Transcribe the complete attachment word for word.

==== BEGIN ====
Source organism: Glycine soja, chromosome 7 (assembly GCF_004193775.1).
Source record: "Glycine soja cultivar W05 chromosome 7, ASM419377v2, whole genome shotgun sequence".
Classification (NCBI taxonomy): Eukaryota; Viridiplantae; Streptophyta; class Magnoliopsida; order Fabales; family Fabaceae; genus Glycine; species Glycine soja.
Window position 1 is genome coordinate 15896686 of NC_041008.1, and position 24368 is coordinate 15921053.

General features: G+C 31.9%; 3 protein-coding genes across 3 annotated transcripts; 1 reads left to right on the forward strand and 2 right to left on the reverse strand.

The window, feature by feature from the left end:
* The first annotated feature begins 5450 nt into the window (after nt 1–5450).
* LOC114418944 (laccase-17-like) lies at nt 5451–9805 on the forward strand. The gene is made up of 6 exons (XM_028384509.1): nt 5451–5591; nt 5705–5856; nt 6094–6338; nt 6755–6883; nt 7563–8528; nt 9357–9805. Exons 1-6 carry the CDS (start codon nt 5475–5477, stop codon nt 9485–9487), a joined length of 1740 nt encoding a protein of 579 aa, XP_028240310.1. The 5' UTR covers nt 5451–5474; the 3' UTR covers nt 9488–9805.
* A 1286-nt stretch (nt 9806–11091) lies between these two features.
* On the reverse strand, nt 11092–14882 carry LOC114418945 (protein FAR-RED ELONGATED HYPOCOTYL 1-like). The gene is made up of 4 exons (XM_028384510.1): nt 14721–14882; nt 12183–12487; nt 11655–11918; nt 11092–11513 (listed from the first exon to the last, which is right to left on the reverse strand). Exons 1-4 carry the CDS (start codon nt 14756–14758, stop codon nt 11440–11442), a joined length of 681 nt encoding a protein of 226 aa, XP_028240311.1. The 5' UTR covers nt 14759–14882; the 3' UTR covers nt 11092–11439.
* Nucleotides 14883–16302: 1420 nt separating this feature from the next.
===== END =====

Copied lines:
Source organism: Glycine soja, chromosome 7 (assembly GCF_004193775.1).
Source record: "Glycine soja cultivar W05 chromosome 7, ASM419377v2, whole genome shotgun sequence".
Classification (NCBI taxonomy): Eukaryota; Viridiplantae; Streptophyta; class Magnoliopsida; order Fabales; family Fabaceae; genus Glycine; species Glycine soja.
Window position 1 is genome coordinate 15896686 of NC_041008.1, and position 24368 is coordinate 15921053.

General features: G+C 31.9%; 3 protein-coding genes across 3 annotated transcripts; 1 reads left to right on the forward strand and 2 right to left on the reverse strand.

The window, feature by feature from the left end:
* The first annotated feature begins 5450 nt into the window (after nt 1–5450).
* LOC114418944 (laccase-17-like) lies at nt 5451–9805 on the forward strand. The gene is made up of 6 exons (XM_028384509.1): nt 5451–5591; nt 5705–5856; nt 6094–6338; nt 6755–6883; nt 7563–8528; nt 9357–9805. Exons 1-6 carry the CDS (start codon nt 5475–5477, stop codon nt 9485–9487), a joined length of 1740 nt encoding a protein of 579 aa, XP_028240310.1. The 5' UTR covers nt 5451–5474; the 3' UTR covers nt 9488–9805.
* A 1286-nt stretch (nt 9806–11091) lies between these two features.
* On the reverse strand, nt 11092–14882 carry LOC114418945 (protein FAR-RED ELONGATED HYPOCOTYL 1-like). The gene is made up of 4 exons (XM_028384510.1): nt 14721–14882; nt 12183–12487; nt 11655–11918; nt 11092–11513 (listed from the first exon to the last, which is right to left on the reverse strand). Exons 1-4 carry the CDS (start codon nt 14756–14758, stop codon nt 11440–11442), a joined length of 681 nt encoding a protein of 226 aa, XP_028240311.1. The 5' UTR covers nt 14759–14882; the 3' UTR covers nt 11092–11439.
* Nucleotides 14883–16302: 1420 nt separating this feature from the next.